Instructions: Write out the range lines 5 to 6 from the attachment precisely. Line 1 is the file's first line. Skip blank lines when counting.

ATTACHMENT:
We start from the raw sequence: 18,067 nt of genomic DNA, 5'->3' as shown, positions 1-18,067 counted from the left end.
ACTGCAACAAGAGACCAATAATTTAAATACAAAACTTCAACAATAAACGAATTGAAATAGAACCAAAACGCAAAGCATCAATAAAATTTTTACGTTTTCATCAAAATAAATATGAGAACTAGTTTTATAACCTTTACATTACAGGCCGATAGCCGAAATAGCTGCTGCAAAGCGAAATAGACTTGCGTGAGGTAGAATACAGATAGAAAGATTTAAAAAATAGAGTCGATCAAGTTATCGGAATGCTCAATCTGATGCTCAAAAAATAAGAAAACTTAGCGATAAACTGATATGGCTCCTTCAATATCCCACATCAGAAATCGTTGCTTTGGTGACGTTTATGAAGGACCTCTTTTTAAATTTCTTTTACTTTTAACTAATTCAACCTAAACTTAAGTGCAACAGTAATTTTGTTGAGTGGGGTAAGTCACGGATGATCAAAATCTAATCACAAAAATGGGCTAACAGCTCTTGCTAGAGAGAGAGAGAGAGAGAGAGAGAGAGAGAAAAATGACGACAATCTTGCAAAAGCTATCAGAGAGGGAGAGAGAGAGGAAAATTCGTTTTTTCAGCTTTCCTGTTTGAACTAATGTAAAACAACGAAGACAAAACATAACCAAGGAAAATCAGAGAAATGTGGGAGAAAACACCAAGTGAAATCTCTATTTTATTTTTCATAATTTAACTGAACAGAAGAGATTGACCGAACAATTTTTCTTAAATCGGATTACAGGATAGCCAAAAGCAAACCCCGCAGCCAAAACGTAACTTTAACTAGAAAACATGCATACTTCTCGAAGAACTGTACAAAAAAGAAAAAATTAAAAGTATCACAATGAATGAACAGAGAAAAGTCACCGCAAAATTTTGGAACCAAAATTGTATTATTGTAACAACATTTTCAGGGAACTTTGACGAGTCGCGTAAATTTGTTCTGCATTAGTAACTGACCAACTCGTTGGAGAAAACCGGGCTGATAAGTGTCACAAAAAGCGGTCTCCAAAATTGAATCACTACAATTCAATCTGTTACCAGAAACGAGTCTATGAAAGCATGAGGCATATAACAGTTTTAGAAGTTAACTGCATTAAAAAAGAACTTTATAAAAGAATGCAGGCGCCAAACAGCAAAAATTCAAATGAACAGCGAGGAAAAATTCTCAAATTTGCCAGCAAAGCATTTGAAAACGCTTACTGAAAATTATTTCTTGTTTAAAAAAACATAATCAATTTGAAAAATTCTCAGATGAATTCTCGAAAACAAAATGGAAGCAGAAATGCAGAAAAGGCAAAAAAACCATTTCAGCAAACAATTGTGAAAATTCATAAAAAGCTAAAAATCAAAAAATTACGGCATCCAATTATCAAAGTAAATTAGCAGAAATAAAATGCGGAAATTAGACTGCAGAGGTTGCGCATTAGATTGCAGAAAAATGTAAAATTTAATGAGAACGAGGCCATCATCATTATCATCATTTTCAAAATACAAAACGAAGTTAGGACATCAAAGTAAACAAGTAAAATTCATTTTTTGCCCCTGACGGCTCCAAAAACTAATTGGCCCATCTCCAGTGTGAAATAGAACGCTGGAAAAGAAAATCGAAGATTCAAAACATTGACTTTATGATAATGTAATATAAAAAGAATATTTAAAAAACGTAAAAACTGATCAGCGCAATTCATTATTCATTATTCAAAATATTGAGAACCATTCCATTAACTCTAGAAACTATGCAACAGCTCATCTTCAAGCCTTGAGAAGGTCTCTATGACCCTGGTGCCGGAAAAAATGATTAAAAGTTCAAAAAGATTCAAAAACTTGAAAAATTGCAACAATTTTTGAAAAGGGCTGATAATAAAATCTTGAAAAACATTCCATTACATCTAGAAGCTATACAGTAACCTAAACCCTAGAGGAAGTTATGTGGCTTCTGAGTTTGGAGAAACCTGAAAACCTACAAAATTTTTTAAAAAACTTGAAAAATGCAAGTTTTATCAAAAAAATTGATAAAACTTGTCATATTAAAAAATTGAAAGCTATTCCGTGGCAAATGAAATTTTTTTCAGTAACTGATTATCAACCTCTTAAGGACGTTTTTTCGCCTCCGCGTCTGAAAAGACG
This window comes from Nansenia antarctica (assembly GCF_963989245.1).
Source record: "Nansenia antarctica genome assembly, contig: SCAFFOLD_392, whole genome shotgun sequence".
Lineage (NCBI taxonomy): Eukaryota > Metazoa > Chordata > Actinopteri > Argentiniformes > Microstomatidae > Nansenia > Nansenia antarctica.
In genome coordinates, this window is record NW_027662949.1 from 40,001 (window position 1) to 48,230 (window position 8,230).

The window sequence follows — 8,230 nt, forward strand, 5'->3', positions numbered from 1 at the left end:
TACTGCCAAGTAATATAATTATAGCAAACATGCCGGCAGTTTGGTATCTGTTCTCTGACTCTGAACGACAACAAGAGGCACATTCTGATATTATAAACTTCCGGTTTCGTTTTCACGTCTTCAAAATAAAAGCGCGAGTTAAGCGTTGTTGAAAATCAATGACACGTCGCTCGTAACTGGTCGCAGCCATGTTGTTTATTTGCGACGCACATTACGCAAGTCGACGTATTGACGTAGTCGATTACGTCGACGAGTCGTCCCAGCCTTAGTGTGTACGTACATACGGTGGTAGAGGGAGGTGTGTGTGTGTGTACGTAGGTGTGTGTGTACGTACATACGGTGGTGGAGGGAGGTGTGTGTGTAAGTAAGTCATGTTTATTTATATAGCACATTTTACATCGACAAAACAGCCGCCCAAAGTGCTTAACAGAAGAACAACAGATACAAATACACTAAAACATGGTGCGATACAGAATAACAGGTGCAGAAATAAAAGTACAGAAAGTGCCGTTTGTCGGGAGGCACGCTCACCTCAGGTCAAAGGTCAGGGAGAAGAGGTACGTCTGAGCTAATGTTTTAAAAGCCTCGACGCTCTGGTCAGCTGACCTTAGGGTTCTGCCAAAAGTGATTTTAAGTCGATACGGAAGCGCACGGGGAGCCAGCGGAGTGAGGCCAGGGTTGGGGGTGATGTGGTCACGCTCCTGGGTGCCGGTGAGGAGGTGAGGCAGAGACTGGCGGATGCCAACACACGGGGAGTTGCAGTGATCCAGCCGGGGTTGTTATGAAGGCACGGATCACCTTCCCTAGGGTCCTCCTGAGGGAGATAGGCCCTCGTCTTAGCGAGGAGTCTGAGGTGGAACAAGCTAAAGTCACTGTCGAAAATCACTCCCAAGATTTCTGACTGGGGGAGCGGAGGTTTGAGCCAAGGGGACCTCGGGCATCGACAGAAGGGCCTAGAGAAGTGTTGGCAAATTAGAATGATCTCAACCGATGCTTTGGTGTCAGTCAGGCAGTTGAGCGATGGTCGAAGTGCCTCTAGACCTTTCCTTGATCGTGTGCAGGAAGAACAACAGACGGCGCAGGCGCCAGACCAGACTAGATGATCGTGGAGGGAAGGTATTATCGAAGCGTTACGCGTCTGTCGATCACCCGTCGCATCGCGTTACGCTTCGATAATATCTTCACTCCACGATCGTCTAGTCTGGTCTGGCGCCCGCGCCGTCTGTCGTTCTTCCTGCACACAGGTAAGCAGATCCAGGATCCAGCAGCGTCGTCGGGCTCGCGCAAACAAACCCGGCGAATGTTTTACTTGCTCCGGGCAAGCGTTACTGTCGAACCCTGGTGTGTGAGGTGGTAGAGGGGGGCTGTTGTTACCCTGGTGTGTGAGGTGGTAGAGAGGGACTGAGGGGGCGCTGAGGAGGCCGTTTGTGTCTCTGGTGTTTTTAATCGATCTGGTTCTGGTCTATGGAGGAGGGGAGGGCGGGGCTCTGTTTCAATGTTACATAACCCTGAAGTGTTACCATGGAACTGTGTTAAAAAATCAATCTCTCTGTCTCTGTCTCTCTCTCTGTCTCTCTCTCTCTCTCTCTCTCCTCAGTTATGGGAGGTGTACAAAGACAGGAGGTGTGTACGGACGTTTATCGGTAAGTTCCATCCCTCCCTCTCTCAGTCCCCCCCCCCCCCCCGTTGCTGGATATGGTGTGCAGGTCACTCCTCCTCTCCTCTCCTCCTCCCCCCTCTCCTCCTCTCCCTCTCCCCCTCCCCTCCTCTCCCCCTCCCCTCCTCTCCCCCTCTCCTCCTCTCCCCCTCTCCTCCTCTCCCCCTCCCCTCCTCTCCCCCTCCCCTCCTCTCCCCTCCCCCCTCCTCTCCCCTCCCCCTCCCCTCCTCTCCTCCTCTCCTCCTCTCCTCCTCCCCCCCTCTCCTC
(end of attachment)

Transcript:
Lineage (NCBI taxonomy): Eukaryota > Metazoa > Chordata > Actinopteri > Argentiniformes > Microstomatidae > Nansenia > Nansenia antarctica.
In genome coordinates, this window is record NW_027662949.1 from 40,001 (window position 1) to 48,230 (window position 8,230).